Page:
Life sciences is fast becoming one of the hottest property sectors in Asia-Pacific. A rapidly expanding middle class and vast population has prompted governments in the region to introduce policies driving the expansion of both domestic and international pharmaceutical firms. Asia-Pacific-based companies accounted for 28 percent of listed life sciences firms’ global revenue as of last year, according to a 2021 CBRE report.
Unlike the West, life science investment in the region has traditionally prioritized office properties for sales and industrial assets for the manufacturing of vaccines and other pharmaceutical products, rather than research and development facilities used for innovation. Case in point: six out of 11 life sciences real estate investment transactions in Asia-Pacific between Q3 2019 and Q1 2021 had an office component, compared with just three for R&D.
This dynamic is starting to change. The region has seen two high-profile allocations to R&D-oriented life science real estate in the past two weeks. This week, UK private equity firm Actis unveiled plans to invest over $700 million to develop life sciences realty assets in India with a focus on R&D labs and associated facilities. This follows Dutch pension fund manager PGGM’s launch of a $720 million joint venture last week with Australian real estate group Lendlease to invest in innovation and life sciences properties across Australia, Japan and Singapore.
These changing appetites are underpinned by a growing desire among Asia-Pacific governments to catch up with their Western peers by supporting the development of R&D facilities in the region – a trend accelerated by the pandemic. Such support includes not only funding for life sciences companies but also helping to provide facilities for these firms, such as those at Biopolis in Singapore and the Science Park in Hong Kong.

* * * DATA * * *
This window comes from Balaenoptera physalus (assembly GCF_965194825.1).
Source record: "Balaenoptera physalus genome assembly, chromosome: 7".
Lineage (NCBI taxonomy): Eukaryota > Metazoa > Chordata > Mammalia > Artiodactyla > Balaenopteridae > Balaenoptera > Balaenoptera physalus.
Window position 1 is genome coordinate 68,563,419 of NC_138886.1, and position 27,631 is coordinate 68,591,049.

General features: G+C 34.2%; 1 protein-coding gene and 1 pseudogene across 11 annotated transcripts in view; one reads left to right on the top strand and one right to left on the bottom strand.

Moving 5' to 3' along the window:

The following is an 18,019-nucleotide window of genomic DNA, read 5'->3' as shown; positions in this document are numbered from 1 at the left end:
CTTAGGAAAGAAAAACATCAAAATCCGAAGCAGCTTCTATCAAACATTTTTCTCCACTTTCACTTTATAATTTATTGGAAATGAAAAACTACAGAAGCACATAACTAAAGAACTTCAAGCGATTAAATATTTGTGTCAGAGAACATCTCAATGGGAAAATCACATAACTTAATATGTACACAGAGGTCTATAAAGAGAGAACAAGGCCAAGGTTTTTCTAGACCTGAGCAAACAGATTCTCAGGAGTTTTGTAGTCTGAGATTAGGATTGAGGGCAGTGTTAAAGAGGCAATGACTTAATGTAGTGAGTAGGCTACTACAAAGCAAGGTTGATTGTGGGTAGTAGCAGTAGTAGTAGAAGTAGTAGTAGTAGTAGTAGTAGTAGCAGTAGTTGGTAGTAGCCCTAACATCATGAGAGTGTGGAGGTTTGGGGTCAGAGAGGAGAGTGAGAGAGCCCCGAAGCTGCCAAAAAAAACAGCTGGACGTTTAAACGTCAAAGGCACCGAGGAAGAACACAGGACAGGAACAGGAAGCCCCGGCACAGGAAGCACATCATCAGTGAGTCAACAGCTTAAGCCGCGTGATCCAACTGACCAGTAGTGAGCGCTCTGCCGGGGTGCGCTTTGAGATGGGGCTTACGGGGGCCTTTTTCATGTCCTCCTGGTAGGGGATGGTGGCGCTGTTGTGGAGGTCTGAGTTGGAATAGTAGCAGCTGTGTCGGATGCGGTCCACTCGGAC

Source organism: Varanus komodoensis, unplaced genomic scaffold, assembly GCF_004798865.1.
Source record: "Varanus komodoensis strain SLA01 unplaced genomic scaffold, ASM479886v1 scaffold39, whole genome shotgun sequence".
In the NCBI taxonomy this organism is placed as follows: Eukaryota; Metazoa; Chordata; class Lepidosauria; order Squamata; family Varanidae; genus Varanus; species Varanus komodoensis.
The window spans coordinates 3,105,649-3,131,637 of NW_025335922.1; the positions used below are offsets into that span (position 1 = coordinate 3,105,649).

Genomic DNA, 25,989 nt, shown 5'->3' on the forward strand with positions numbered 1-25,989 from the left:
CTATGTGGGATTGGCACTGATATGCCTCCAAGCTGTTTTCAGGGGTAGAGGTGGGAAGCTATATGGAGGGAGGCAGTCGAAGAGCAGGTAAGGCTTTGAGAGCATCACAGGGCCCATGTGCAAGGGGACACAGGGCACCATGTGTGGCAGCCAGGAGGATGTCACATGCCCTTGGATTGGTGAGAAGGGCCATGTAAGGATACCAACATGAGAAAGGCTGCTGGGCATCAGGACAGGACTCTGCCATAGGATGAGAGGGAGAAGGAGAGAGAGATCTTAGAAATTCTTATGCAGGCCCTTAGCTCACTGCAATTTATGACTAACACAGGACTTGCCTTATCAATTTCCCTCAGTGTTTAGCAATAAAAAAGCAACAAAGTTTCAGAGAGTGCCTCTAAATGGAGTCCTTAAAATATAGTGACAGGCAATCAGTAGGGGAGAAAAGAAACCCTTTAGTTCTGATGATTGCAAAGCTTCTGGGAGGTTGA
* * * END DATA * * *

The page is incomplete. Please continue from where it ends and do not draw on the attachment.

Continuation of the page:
Indeed, innovation-oriented properties in Asia-Pacific have proliferated in recent years. CBRE data shows that the total leasable area suitable for accommodating R&D and life sciences related facilities in Asia-Pacific amounted to over 100 million square feet at the end of 2020, with mainland China, India and Singapore possessing the largest quantum of space.
Meanwhile, although domestic life science companies continue to show a strong appetite for corporate office expansion, many of their international counterparts, particularly those involved in recent M&A activity, are consolidating sales offices for efficiency and cost reasons.
Challenges, however, remain in Asia-Pacific’s comparatively nascent life sciences markets. Life sciences properties are not always commercially viable, since government subsidies for the sector can result in facilities leased or lands sold at below market value. Investors might also find limited buying opportunities as many of the R&D facilities in the region are purpose-built and owned by universities, government institutes or end users. Concerns over the covenant strength of smaller life science companies may also hinder dealflow.
Despite these obstacles, there are still ways to access the sector, including through sale leasebacks, conversions of older industrial properties and partnerships with local authorities. And investment activity in R&D facilities is picking up, as recent deals demonstrate. Evidently, the significant growth potential in Asia-Pacific life sciences real estate is keeping investors bullish on the regional sector.